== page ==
The Donald Sterling saga will not end.
A few weeks ago, Sterling was in court fighting his estranged(?) wife for control of the trust which owns the Clippers. No decision was made as of yet and so Steve Ballmer and the Clippers are kept in limbo.
This delay and questions about the Clippers’ future, as well as the Sterlings’ involvement with the organization, are causing two major repercussions that everyone will be keeping an eye on.
First the good news.
That would be the Clippers may be desperate to sell and complete the sale to Ballmer despite any delusions Sterling might have over his ownership of the team.
The CFO of Clippers owner’s real estate business, Darren Schield, told the Associated Press that Sterling would have to sell a large portion of his real estate empire to cover $500 million in loans if he persists in trying to keep his interest in the Clippers, reportedly sold for $2 billion. Just think of how much Sterling is shooting his nose off to spite his face and make whatever statement he thinks he is making against the NBA and its owners.
The continued fight is going to be very bad for Sterling’s business. And the one color Sterling has consistently worried about and catered to in his time as Clippers owner is: Green.
Doc Rivers told Clippers CEO Richard Parsons he would not want to return to the team if Sterling remains with the Clippers after this whole ordeal, David Leon Moore of USA TODAY reports.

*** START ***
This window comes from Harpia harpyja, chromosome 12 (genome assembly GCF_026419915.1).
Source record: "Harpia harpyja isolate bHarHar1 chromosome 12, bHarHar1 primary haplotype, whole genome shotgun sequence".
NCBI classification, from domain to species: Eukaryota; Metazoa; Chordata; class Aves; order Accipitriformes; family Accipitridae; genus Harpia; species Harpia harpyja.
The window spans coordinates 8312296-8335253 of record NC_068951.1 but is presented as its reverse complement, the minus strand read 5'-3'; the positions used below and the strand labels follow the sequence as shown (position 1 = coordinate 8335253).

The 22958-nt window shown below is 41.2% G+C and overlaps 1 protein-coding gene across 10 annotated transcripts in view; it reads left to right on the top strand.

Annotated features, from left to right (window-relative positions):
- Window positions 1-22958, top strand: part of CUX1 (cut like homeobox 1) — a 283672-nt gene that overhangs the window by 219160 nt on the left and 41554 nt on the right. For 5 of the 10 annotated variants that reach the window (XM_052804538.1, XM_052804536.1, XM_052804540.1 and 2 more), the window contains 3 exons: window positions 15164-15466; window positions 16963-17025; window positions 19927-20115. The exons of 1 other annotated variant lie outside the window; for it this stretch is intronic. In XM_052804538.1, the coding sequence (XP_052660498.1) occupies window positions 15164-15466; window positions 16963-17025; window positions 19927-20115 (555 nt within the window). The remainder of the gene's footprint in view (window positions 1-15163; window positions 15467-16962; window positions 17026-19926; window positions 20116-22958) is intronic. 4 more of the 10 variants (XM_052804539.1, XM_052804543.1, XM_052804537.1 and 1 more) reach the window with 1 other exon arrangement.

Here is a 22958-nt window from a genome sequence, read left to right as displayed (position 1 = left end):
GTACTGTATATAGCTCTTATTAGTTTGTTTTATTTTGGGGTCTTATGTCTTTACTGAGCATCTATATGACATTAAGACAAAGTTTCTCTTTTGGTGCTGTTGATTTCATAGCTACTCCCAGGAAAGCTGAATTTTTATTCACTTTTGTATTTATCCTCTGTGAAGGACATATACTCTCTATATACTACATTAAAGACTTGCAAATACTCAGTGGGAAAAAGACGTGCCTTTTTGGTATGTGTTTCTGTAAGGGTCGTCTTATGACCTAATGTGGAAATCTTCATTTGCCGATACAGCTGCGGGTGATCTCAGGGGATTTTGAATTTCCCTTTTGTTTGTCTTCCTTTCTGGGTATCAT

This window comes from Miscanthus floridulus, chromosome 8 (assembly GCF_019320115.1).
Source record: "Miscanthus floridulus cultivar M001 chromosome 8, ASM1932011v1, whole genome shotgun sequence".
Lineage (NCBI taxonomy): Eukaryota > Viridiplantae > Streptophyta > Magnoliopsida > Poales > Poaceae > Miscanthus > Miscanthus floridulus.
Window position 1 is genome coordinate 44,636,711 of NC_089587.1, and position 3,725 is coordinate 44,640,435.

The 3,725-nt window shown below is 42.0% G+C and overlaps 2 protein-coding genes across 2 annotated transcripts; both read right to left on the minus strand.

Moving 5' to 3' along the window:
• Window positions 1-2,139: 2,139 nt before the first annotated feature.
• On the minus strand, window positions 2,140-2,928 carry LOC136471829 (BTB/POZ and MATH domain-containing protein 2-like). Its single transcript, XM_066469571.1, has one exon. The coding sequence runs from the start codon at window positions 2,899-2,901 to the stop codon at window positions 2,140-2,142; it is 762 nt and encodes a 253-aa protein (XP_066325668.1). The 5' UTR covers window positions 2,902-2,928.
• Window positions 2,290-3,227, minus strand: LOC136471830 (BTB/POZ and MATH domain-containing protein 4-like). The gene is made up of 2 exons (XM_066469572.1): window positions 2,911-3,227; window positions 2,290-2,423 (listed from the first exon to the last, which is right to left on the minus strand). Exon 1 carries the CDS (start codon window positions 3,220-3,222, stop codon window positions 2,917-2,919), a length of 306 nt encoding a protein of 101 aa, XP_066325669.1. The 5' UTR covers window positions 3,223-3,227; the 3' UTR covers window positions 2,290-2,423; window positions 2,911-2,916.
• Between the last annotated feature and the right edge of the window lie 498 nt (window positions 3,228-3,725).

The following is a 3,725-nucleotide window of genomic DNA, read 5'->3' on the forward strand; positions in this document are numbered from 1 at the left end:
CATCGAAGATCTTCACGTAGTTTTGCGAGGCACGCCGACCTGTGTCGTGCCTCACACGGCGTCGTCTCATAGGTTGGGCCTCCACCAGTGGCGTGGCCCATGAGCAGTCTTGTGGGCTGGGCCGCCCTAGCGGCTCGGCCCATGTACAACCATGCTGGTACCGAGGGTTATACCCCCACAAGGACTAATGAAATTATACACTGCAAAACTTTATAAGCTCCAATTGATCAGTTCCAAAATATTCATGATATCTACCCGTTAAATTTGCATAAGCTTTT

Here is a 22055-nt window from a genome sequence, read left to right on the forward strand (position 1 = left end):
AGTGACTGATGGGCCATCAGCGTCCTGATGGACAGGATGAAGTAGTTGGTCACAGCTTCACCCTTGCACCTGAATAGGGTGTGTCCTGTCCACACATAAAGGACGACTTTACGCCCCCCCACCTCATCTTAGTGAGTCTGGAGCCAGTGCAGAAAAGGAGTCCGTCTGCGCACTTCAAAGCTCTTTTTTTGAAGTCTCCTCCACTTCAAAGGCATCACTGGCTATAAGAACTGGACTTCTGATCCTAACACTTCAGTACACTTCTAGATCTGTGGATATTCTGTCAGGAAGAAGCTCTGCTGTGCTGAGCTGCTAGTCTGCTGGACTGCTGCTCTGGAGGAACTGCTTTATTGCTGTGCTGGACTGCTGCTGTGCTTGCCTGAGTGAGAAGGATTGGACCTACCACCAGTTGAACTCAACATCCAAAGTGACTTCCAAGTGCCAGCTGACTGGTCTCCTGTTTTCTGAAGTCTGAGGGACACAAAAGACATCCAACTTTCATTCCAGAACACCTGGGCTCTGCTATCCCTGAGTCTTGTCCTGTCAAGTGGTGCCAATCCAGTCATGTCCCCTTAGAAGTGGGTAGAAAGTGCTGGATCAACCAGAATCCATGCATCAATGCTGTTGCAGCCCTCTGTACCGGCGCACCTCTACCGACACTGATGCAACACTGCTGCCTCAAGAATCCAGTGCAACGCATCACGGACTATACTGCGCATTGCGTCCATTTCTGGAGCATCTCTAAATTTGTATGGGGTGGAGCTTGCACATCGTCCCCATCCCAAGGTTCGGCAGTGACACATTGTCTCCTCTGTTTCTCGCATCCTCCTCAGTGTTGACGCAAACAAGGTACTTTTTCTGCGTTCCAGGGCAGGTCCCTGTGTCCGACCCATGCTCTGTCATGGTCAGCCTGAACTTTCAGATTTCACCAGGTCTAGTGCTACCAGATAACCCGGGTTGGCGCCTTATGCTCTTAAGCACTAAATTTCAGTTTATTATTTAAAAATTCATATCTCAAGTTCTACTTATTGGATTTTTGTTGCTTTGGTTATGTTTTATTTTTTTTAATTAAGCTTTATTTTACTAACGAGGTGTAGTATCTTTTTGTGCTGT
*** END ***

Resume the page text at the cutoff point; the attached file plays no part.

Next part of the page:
Rivers became the de facto spokesman for the team through the whole initial fallout. The players decided to focus on the Playoffs (kind of important) and let Rivers address the issues. He did so eloquently and did a great job taking pressure off his team.
Add in that he is a fantastic coach and players were lining up to play for him and Rivers is an incredible asset. He is as much a reason the Clippers sold for $2 billion and are a contender to win the title in 2015 as Chris Paul and Blake Griffin are. This is a very different team without Rivers running the ship.
Parsons characterized Rivers’ potential departure as a “disaster” for the team.
It certainly would be.
Sterling’s continued fight for the Clippers is clearly hurting the brand and its potential value. In fact, much of the Clippers’ worth and value comes from Sterling NOT being there. His hanging around just makes things worse for the organization. It did not take a genius to figure that part out though.
There are now actual consequences for Sterling’s fruitless fight for the Clippers. He could lose his star coach (and president of basketball operations) and then could lose a very significant set of change.
Time to throw in the towel, methinks. No sense dying on principle (no matter how skewed they may be).